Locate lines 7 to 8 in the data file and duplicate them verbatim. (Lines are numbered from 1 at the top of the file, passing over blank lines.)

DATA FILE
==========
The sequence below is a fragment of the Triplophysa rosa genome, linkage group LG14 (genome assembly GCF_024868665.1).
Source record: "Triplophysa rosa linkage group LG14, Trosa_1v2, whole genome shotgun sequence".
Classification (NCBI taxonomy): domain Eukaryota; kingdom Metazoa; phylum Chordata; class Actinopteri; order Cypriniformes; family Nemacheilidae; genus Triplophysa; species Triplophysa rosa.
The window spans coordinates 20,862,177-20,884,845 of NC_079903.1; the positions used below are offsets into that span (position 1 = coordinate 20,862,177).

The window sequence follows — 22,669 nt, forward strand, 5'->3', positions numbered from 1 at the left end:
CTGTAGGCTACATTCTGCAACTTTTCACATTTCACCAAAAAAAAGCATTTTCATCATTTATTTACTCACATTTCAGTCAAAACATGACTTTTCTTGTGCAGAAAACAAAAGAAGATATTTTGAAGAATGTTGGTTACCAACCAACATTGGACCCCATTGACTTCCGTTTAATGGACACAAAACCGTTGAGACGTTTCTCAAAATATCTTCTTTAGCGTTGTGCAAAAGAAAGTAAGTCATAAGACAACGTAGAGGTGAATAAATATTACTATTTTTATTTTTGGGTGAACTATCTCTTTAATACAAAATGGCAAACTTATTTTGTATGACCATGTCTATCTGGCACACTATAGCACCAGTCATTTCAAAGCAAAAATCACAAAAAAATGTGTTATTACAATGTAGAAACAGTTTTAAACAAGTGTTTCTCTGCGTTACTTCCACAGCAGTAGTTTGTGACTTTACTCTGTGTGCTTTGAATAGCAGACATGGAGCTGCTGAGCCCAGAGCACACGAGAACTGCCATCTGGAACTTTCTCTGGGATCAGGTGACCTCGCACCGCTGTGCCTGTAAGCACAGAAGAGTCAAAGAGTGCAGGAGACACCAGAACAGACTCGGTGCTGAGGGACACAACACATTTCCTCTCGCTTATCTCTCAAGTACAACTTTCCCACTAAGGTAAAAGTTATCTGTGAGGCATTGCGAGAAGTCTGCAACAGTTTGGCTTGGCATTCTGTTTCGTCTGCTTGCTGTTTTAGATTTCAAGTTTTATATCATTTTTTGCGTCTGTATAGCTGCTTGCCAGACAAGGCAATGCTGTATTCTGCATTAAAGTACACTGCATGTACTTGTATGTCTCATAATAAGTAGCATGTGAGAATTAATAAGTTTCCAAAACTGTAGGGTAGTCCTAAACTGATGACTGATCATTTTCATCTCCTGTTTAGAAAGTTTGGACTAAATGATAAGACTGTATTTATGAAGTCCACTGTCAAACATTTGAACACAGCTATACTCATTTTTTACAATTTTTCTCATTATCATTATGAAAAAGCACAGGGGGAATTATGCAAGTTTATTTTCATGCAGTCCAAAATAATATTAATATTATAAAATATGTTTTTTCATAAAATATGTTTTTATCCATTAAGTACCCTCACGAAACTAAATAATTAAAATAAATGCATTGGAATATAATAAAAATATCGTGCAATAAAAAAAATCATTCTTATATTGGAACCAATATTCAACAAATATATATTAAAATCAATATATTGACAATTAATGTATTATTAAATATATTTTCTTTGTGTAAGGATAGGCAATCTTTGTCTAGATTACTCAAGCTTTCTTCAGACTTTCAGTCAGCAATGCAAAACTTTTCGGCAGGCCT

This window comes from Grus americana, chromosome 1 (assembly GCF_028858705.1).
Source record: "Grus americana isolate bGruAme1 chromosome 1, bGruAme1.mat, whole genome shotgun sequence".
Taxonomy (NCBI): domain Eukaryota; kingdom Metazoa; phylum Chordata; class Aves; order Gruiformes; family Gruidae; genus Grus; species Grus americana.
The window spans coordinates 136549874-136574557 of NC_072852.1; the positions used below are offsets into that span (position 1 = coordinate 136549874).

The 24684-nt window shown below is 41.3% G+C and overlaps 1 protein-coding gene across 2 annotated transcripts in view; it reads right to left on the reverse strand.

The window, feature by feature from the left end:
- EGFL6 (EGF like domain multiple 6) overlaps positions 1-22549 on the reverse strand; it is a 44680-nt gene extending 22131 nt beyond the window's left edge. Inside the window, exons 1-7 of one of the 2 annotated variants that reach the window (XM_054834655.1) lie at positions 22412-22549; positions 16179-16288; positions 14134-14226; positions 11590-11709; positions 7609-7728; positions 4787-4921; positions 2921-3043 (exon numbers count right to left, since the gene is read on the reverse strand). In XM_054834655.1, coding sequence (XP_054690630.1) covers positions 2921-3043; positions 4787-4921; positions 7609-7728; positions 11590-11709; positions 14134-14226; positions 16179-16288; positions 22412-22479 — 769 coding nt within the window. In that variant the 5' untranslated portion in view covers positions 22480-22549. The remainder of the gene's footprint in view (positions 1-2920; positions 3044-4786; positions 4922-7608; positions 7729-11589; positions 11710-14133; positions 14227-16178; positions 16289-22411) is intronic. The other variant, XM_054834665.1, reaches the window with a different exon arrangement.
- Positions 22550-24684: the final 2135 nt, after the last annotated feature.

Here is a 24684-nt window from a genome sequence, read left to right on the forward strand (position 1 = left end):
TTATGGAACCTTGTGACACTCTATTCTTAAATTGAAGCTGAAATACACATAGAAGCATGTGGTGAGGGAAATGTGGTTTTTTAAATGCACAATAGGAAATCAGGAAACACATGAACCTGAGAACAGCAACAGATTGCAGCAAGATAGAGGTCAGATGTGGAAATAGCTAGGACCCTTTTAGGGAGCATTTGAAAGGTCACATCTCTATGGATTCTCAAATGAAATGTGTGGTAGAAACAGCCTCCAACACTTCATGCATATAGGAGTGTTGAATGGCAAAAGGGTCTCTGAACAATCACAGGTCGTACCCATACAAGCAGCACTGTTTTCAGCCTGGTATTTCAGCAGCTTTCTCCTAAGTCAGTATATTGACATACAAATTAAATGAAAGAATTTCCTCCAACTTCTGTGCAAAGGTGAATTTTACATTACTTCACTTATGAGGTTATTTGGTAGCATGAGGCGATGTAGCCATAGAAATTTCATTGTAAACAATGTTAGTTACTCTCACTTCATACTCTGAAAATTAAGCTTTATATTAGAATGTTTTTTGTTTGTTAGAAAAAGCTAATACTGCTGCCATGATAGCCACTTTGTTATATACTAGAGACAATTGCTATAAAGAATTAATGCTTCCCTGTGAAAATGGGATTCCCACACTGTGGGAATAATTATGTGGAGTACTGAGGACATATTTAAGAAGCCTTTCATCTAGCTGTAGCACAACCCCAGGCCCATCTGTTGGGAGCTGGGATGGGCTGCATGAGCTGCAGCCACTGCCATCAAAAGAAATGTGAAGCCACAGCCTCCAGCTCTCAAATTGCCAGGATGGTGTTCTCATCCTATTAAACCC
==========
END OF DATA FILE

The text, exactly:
This window comes from Grus americana, chromosome 1 (assembly GCF_028858705.1).
Source record: "Grus americana isolate bGruAme1 chromosome 1, bGruAme1.mat, whole genome shotgun sequence".